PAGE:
Providing access to these sites and tools has been a major part of the outreach strategy for many libraries, so the law is a matter of grave concern.  It's only passed the House so far, and it is unclear what might happen in the Senate, but even if the law doesn't pass, or doesn't pass in this form, it is an indicator of a substantial level of concern that many people have about what their children are up to.  I'm less concerned with this particular piece of poorly written legislation than I am with the larger issues that it points to.

I think it's useful to keep that Canadian mom in mind.  She's not ignorant, or hysterical.  She doesn't come across as a knee-jerk turn-the-clocks-back luddite.  She's trying to find the right balance in what her kids are exposed to and when. 

I'm persuaded that the benefits and the positive uses of social networking sites far outweigh the dangers -- but that doesn't mean that there aren't dangers.  So how do I develop a rhetorical strategy that can persuade the Canadian mom?  And are there some ways that librarians can meet these concerned parents part way and convince them that we're not just plopping their kids down in front of computers full of porn and predators and walking away?

Perhaps something along these lines:  The evidence is clear that pre-teens and teens across all social classes are drawn to the social networking sites and that IM is rapidly outpacing email as the preferred form of online communication.  We know (we should know from personal experience at the very least, if we can remember back that far) that kids are far more clever at doing things that their parents disapprove of than their parents typically suspect.   And we also know that the more we portray MySpace, etc., as dangerous places, the greater will be the desire to explore them.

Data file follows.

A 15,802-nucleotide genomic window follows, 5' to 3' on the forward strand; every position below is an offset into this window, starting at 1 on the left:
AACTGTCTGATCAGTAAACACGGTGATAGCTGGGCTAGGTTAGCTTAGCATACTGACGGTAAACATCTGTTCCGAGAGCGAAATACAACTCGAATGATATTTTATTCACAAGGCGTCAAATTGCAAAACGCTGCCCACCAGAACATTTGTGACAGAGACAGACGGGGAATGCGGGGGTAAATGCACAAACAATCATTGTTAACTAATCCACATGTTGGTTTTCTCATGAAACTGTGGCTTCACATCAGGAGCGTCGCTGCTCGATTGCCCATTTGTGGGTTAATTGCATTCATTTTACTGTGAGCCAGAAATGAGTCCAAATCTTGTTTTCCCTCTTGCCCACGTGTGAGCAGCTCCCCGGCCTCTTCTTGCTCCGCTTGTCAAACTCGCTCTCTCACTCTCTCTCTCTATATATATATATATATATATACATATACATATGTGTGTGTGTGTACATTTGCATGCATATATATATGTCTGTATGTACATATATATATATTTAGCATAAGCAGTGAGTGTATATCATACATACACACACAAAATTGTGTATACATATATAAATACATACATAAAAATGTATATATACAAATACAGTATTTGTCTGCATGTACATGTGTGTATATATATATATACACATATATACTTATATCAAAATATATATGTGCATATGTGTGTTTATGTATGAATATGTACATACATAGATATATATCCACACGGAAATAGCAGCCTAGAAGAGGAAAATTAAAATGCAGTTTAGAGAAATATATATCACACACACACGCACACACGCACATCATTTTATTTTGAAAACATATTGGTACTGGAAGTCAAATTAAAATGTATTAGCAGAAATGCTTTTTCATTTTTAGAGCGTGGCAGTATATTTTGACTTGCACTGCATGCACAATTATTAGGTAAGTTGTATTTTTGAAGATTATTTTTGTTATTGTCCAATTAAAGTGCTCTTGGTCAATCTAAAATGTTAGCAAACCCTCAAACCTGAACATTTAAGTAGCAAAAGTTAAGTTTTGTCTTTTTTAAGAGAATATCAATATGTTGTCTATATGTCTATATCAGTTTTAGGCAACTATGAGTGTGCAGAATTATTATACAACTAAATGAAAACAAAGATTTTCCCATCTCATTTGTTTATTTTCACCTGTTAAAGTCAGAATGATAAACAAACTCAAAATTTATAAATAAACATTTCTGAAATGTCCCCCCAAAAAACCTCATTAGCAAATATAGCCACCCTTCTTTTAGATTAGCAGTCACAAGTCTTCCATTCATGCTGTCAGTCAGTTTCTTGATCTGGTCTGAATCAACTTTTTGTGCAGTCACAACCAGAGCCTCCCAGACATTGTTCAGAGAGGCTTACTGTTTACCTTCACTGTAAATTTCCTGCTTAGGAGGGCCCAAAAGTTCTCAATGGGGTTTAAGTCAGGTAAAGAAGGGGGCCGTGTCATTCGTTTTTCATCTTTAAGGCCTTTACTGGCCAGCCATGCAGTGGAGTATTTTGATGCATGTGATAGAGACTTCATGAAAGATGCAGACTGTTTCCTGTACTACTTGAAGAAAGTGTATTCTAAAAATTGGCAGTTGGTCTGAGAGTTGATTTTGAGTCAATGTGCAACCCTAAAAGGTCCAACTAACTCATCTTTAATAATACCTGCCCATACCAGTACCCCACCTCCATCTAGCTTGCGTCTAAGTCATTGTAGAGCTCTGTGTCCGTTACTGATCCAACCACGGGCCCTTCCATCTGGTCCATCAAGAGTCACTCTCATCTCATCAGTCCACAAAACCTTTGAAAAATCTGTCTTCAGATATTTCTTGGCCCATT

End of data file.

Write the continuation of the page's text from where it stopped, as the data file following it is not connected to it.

As a consequence, if we prevent kids from getting to these sites in school and public libraries, they'll find other places -- places with less adult supervision.  They'll find friends whose parents don't monitor their online use, or they'll take laptops to Starbucks (all freshmen at one of the local high schools are getting laptops this year).  In other words, DOPA will not prevent kids from using these sites -- it'll only make them more tempting and, because the message we're giving is that these sites are bad, kids will naturally try to keep their activity a secret from their parents.

So suppose that what librarians do to counter this is to aggressively develop best practices and work with kids on understanding the pros and cons of these sites and the risks associated with various behaviors.   Despite the fact that the MSM has been full, lately, of reports about the really stupid things that some people do with their Facebook accounts, most teens are actually pretty responsible, understand the boundaries, are willing to do a little role-playing, but exercise reasonable caution.  (They'll take some risks, but they have to -- that's part of learning how to be an adult).  Enlist some of these bright kids, who are already leaders in their peer groups, to be the role models for developing responsible online behaviors.